Verbal Praise Versus External Rewards

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Verbal Praise versus External Reward: Effects on Children
When it comes to child performance, is verbal praise better than external reward? There has been growing research in recent years that suggests the theory that neither verbal praise nor external rewards are beneficial to children. “A child deserves to take delight in [their] accomplishments, to feel pride in what [they’ve] learned how to do”. This theory suggests that adults take shortcuts and “manipulate kids with rewards instead of explaining and helping them to develop needed skills and good values” (Kohn). So is this true? Let’s take a look at the effects of verbal praise and external reward on children.

Verbal Praise
Does praise increase positive behavior?
In many
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“You’re amazing! I’ve never heard anyone sing better!”), you may send the wrong message. The child might conclude that your standards are superhuman. How can they possibly live up to that? Praise that conveys unrealistically high standards can become a source of pressure, and make kids feel inadequate.
There’s less research showing that social rewards—like praise—can produce the same effect. However, a recent brain study reveals that social rewards (like praise) and tangible rewards (like money) activate the same regions of the brain (Izuma et al 2008). And a food-tasting experiment performed on children found that praise, like tangible rewards, made kids like a food less (Birch et al 1984). But the key point seems to be that praise must be given every time, so that kids expect to be praised for the behavior. When praise is unexpected or spontaneous, it remains a powerful motivating force.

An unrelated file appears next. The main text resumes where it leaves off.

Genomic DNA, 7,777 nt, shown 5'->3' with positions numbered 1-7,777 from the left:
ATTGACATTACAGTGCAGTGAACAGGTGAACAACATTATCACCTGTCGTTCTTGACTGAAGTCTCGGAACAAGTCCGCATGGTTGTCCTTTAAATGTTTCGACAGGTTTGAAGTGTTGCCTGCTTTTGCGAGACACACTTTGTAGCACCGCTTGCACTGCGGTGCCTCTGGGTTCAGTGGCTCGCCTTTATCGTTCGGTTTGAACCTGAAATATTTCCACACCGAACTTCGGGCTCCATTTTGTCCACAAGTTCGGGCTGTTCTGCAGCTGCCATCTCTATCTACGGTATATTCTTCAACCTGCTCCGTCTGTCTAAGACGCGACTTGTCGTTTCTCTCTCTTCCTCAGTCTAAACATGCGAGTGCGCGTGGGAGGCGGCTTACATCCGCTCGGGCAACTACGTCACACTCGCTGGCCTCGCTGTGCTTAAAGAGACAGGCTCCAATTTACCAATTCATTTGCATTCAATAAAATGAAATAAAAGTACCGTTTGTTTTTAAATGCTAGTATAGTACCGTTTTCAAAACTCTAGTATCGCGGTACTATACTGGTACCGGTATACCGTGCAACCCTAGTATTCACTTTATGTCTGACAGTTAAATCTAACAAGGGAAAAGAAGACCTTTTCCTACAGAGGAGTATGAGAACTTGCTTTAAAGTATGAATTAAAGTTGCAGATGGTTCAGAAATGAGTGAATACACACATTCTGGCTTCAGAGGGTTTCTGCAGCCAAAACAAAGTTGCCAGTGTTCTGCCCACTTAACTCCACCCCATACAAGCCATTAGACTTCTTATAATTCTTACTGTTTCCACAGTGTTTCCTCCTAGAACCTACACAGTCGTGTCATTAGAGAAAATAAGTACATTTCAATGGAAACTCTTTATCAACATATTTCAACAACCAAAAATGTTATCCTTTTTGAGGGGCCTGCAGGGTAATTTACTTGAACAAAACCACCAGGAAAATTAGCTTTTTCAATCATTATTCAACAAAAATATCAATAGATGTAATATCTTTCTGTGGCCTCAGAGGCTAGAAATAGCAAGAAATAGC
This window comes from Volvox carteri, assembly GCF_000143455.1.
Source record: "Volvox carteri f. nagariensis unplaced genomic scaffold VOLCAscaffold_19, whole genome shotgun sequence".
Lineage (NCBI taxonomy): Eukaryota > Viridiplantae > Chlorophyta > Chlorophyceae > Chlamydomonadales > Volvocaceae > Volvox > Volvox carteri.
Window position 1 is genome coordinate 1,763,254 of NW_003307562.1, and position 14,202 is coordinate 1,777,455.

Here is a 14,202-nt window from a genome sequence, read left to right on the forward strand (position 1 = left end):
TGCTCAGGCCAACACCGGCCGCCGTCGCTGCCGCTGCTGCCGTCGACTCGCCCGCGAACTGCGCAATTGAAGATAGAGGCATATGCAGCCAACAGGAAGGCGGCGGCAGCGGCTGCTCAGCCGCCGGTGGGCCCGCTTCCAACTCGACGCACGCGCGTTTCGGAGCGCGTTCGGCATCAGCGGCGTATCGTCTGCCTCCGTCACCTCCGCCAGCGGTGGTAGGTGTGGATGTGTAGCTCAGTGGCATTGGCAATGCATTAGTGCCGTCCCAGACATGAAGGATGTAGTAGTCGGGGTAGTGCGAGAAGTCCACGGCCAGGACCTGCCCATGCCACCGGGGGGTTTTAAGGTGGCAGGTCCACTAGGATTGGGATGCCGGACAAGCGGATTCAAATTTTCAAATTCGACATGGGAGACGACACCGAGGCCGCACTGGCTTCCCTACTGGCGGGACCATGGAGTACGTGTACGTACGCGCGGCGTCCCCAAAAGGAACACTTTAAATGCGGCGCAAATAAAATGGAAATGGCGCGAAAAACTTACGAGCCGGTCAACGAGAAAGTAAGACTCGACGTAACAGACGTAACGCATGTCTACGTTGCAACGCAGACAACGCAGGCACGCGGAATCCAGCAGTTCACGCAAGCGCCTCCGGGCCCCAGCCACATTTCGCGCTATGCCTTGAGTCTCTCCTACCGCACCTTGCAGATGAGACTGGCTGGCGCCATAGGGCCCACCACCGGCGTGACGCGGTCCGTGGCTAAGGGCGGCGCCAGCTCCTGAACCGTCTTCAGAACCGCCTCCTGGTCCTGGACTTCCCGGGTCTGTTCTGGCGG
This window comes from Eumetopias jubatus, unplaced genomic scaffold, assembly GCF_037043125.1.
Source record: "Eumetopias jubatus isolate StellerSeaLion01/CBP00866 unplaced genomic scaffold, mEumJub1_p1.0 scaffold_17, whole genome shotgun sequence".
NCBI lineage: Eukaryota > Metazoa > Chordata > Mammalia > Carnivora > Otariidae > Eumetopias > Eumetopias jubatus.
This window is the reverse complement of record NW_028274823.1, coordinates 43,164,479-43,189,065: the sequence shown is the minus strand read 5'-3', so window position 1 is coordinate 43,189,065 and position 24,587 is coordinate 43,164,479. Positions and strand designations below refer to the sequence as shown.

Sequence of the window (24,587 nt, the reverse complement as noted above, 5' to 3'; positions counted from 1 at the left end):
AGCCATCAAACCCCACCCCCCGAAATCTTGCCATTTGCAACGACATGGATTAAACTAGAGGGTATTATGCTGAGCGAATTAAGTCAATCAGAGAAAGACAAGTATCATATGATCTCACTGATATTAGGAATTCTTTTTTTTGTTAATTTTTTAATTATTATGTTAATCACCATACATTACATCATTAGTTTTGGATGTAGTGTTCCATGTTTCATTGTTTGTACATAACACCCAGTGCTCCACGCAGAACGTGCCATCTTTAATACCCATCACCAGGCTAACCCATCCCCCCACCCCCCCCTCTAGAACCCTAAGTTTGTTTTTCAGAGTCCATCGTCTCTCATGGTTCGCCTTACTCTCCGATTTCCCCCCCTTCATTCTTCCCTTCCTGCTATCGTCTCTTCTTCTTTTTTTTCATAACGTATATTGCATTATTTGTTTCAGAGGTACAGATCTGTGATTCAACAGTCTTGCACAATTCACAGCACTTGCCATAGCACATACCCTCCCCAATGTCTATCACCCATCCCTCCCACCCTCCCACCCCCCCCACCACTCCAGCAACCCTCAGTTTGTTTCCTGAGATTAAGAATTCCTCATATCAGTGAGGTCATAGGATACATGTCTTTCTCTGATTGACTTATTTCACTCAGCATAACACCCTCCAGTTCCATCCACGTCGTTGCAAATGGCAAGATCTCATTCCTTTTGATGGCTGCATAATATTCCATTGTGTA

External Reward
When trying to teach a child a new skill, a good behavior, or why it’s important to complete a task, external rewards aren’t the best approach. Research proves that the use of external rewards such as a sticker, candy, or any other prize, is bad for five main reasons; (1) Rewards reduce internal motivation. (2) Rewards do not produce permanent change. (3) Rewards can be controlling. (4) Rewards make a child focus on a task quickly in order to receive a prize. (5) Children come to expect a reward in return for good behavior.
If an adult
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